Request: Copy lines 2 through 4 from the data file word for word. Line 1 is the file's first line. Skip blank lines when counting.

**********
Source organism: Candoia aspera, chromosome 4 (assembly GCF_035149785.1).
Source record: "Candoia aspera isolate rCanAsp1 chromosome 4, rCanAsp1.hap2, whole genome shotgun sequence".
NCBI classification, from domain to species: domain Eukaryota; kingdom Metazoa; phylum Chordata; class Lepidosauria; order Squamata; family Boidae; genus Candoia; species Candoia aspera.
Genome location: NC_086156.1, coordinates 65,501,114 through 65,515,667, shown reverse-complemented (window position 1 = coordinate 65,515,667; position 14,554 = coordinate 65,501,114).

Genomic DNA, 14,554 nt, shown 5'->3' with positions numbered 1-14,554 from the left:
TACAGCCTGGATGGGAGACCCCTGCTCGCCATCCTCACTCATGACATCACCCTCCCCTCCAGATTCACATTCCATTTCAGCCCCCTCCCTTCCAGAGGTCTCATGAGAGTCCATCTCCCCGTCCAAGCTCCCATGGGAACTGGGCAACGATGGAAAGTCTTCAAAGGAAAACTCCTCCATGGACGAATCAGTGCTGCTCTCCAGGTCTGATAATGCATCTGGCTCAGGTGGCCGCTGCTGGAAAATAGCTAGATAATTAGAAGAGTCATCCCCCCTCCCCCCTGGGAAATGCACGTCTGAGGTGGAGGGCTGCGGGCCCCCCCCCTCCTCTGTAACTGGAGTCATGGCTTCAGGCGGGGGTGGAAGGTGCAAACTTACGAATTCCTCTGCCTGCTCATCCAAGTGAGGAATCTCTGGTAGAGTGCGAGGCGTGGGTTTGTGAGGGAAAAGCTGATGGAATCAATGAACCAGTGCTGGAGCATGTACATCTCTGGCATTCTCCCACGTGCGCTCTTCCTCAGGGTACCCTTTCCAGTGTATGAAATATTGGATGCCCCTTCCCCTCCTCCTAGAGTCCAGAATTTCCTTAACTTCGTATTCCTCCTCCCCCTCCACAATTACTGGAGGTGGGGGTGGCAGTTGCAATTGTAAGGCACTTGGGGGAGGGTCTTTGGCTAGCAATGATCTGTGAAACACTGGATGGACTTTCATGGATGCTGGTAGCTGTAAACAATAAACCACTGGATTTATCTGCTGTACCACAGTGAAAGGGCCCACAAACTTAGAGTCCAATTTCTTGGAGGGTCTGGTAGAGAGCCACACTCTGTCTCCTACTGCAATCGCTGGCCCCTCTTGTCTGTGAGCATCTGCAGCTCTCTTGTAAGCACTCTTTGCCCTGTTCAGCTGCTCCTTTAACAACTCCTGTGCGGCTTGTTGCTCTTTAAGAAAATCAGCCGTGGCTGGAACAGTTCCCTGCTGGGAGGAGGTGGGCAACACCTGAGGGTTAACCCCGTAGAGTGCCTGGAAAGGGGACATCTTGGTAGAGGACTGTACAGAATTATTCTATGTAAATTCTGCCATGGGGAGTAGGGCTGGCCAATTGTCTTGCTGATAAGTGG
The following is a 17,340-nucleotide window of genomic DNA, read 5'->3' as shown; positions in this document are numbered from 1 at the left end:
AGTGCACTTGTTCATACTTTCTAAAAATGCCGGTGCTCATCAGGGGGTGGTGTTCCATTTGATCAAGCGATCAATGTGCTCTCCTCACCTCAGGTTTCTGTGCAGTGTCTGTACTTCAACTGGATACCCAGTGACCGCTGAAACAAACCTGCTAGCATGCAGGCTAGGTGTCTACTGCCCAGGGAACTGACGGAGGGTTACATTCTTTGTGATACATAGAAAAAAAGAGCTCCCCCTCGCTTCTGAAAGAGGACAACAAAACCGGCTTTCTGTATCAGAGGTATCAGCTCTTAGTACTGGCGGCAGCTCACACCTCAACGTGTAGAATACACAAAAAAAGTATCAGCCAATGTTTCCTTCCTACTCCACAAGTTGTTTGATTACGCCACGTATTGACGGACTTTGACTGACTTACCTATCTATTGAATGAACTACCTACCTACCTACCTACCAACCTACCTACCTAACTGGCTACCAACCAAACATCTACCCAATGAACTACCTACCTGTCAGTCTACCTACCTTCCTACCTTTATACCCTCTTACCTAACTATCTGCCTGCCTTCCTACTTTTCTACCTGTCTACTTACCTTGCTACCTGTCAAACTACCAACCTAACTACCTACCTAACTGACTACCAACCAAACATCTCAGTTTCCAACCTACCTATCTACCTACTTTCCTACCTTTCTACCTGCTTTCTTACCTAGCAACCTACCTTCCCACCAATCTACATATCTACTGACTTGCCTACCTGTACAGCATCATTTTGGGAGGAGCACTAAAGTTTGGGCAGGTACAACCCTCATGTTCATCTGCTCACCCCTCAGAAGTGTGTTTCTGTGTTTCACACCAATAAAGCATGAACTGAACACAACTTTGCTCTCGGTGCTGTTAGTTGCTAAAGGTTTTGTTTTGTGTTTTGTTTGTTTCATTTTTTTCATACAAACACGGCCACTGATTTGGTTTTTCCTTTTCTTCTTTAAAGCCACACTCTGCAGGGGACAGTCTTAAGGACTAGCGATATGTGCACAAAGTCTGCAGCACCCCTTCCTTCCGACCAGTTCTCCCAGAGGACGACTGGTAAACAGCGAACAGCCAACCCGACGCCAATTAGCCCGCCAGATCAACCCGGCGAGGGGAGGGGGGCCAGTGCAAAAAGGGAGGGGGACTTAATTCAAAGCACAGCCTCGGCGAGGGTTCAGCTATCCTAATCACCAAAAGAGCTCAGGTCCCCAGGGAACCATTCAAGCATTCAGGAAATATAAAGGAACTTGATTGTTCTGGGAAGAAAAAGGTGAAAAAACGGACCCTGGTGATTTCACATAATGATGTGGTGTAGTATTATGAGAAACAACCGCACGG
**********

Source record: "Candoia aspera isolate rCanAsp1 chromosome 4, rCanAsp1.hap2, whole genome shotgun sequence".
NCBI classification, from domain to species: domain Eukaryota; kingdom Metazoa; phylum Chordata; class Lepidosauria; order Squamata; family Boidae; genus Candoia; species Candoia aspera.
Genome location: NC_086156.1, coordinates 65,501,114 through 65,515,667, shown reverse-complemented (window position 1 = coordinate 65,515,667; position 14,554 = coordinate 65,501,114).